letter to Rock the Vote said, citing Bush's continuing declarations that the
"all-volunteer Army is working."
That, of course, may be his opinion, but, as noted by more than one columnist,
the president has also insisted that the war in Iraq is going just fine and
that the massive fiscal deficits he has piled up in his three and a half years
in office can be cut in half over the next few years.
In fact, the evidence that the military is overstretched and needs significantly
more manpower is growing virtually by the day.
Kerry has argued for weeks that the military has become so overstretched that
the administration has resorted to a "backdoor draft" in the form of involuntary
extensions of tours of duty for both career soldiers and reservists, measures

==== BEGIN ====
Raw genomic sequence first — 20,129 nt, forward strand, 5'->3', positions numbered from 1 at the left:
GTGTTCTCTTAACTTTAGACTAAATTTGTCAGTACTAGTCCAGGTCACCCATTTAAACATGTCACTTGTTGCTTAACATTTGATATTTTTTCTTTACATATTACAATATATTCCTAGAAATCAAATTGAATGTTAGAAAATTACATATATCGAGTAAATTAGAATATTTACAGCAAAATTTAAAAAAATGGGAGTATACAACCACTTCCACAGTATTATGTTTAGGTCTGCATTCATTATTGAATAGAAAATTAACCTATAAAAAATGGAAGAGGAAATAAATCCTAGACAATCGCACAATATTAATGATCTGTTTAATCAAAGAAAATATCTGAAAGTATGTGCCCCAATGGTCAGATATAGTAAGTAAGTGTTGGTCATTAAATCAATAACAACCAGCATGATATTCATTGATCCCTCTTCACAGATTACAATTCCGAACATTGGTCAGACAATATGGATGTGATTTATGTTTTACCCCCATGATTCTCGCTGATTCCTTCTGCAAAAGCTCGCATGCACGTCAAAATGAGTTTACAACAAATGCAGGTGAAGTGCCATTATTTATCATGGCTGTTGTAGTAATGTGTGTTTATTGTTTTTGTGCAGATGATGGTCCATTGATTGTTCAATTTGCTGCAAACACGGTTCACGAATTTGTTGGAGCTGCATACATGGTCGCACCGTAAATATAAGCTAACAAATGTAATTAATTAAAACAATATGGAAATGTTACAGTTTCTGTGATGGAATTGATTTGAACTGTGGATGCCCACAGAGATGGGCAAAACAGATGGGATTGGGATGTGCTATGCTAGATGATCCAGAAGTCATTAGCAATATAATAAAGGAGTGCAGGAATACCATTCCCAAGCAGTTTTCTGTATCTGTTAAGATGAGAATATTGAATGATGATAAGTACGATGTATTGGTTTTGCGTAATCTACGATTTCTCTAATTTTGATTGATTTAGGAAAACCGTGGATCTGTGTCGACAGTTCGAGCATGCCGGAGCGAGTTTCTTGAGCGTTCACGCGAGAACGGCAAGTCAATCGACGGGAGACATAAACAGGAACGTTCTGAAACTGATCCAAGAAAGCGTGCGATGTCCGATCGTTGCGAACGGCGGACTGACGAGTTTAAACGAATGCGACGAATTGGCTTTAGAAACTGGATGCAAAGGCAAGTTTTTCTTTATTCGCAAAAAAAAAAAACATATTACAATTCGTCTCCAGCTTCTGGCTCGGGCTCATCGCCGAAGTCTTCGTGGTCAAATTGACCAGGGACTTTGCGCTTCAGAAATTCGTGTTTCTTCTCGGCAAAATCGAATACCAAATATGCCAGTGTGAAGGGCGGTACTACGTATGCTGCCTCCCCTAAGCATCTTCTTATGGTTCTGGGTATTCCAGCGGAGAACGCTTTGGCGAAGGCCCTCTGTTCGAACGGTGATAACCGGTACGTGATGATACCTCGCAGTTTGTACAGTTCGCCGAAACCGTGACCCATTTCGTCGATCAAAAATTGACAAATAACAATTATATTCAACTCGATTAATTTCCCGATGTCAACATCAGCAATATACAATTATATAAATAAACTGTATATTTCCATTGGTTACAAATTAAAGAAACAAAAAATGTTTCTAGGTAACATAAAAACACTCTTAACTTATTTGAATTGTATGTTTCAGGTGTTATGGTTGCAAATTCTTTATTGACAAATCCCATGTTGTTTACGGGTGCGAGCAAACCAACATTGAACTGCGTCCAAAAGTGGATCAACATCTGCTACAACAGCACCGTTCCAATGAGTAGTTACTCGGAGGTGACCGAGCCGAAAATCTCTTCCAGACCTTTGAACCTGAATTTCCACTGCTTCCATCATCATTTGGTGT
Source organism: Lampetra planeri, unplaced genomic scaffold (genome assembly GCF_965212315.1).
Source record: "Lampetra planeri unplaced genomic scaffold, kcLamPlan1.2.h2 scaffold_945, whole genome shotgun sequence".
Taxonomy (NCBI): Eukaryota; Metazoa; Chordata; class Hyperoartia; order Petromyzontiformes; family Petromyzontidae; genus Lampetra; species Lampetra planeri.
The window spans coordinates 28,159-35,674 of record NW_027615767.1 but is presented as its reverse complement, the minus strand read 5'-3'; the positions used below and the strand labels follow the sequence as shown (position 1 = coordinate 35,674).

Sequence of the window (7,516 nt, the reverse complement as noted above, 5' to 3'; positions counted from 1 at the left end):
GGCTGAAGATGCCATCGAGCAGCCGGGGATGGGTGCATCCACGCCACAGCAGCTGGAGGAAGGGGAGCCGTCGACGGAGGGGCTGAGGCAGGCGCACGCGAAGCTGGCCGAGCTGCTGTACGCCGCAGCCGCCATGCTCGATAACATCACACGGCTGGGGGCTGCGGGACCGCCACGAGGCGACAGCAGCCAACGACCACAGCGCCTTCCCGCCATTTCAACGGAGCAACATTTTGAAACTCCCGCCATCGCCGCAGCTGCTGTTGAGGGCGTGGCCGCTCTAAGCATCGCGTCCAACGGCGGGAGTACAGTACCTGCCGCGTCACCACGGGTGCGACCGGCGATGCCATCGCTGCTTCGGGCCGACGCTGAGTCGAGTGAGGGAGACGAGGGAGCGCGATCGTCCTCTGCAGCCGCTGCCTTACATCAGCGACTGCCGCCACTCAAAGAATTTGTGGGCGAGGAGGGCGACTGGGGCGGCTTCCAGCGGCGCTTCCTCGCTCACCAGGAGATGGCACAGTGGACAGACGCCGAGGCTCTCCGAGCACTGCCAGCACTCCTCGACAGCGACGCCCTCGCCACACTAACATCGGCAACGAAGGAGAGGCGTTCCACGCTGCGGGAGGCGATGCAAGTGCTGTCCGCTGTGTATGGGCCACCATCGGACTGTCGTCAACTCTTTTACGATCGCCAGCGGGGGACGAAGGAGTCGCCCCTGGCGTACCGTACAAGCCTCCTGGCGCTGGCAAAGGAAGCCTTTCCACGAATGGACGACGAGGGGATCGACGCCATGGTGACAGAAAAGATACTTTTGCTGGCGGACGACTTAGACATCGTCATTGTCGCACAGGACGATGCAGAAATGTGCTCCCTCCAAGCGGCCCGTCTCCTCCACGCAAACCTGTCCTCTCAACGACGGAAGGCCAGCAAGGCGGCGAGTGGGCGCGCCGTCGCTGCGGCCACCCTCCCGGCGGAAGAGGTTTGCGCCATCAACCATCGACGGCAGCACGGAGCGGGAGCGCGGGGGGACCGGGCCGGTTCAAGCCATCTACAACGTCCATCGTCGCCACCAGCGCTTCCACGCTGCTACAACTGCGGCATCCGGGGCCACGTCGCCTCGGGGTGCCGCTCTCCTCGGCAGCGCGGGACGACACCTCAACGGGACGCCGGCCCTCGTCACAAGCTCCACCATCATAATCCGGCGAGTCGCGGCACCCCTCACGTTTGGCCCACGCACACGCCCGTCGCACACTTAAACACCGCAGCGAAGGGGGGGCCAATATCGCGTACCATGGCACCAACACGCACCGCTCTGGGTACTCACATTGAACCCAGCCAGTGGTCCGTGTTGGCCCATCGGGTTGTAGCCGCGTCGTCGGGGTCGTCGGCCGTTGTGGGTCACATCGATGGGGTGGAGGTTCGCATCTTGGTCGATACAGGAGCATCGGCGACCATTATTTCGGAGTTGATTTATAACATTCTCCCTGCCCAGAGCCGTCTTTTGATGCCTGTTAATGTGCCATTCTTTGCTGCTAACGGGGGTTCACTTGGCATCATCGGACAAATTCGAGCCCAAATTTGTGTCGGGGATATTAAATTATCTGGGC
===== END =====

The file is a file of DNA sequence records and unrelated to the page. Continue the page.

that have caused rising discontent among them and their families and have reportedly
contributed to declining re-enlistment rates.
Indeed, the National Guard reported just a few days ago that enlistments fell
some 10 percent short of their 2004 goal.
Suggestions that a draft may once again be in the cards were boosted significantly
late last month when the Defense Science Board, a panel of mainly right-wing
and Republican national-security advisers to Pentagon chief Donald Rumsfeld,
concluded, "inadequate total numbers" of troops mean that the United
States "cannot sustain our current and projected global stabilization commitments."
It noted that, given current plans and commitments, Washington is likely to
be engaged in significant military interventions involving some stabilization
function every other year, on average.
The board further found that Rumsfeld's plans for reorganizing the Army to
create more combat brigades which he has assured Congress should solve
the manpower problem were "important, but partial, steps toward
enhanced stabilization operations."